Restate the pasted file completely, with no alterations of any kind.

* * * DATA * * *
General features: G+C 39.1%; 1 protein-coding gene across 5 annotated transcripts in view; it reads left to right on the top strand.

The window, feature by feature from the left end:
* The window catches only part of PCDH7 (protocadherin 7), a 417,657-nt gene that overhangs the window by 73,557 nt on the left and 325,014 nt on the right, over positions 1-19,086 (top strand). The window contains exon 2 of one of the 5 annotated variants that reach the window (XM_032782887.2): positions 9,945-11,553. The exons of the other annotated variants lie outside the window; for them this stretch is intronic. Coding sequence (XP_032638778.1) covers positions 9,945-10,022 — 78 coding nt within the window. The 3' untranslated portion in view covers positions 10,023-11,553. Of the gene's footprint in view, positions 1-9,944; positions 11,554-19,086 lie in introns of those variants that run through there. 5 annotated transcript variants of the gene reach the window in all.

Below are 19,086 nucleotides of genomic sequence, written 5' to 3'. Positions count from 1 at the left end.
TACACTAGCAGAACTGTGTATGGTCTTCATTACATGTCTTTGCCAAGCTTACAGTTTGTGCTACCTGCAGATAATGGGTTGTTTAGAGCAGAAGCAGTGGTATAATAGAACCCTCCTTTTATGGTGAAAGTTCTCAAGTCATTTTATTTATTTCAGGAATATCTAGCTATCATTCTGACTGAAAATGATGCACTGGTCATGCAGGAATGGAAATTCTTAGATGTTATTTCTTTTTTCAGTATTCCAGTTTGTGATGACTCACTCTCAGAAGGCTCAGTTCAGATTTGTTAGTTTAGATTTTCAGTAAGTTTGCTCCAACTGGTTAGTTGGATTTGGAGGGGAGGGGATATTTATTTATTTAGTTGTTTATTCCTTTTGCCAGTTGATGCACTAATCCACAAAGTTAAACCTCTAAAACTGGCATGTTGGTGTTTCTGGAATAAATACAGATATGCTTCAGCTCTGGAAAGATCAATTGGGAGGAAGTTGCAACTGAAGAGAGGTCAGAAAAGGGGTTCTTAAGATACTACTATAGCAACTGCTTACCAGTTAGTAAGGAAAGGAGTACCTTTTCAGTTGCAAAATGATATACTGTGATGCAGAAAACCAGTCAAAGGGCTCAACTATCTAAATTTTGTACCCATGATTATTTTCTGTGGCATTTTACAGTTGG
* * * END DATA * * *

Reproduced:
General features: G+C 39.1%; 1 protein-coding gene across 5 annotated transcripts in view; it reads left to right on the top strand.

The window, feature by feature from the left end:
* The window catches only part of PCDH7 (protocadherin 7), a 417,657-nt gene that overhangs the window by 73,557 nt on the left and 325,014 nt on the right, over positions 1-19,086 (top strand). The window contains exon 2 of one of the 5 annotated variants that reach the window (XM_032782887.2): positions 9,945-11,553. The exons of the other annotated variants lie outside the window; for them this stretch is intronic. Coding sequence (XP_032638778.1) covers positions 9,945-10,022 — 78 coding nt within the window. The 3' untranslated portion in view covers positions 10,023-11,553. Of the gene's footprint in view, positions 1-9,944; positions 11,554-19,086 lie in introns of those variants that run through there. 5 annotated transcript variants of the gene reach the window in all.

Below are 19,086 nucleotides of genomic sequence, written 5' to 3'. Positions count from 1 at the left end.
TACACTAGCAGAACTGTGTATGGTCTTCATTACATGTCTTTGCCAAGCTTACAGTTTGTGCTACCTGCAGATAATGGGTTGTTTAGAGCAGAAGCAGTGGTATAATAGAACCCTCCTTTTATGGTGAAAGTTCTCAAGTCATTTTATTTATTTCAGGAATATCTAGCTATCATTCTGACTGAAAATGATGCACTGGTCATGCAGGAATGGAAATTCTTAGATGTTATTTCTTTTTTCAGTATTCCAGTTTGTGATGACTCACTCTCAGAAGGCTCAGTTCAGATTTGTTAGTTTAGATTTTCAGTAAGTTTGCTCCAACTGGTTAGTTGGATTTGGAGGGGAGGGGATATTTATTTATTTAGTTGTTTATTCCTTTTGCCAGTTGATGCACTAATCCACAAAGTTAAACCTCTAAAACTGGCATGTTGGTGTTTCTGGAATAAATACAGATATGCTTCAGCTCTGGAAAGATCAATTGGGAGGAAGTTGCAACTGAAGAGAGGTCAGAAAAGGGGTTCTTAAGATACTACTATAGCAACTGCTTACCAGTTAGTAAGGAAAGGAGTACCTTTTCAGTTGCAAAATGATATACTGTGATGCAGAAAACCAGTCAAAGGGCTCAACTATCTAAATTTTGTACCCATGATTATTTTCTGTGGCATTTTACAGTTGG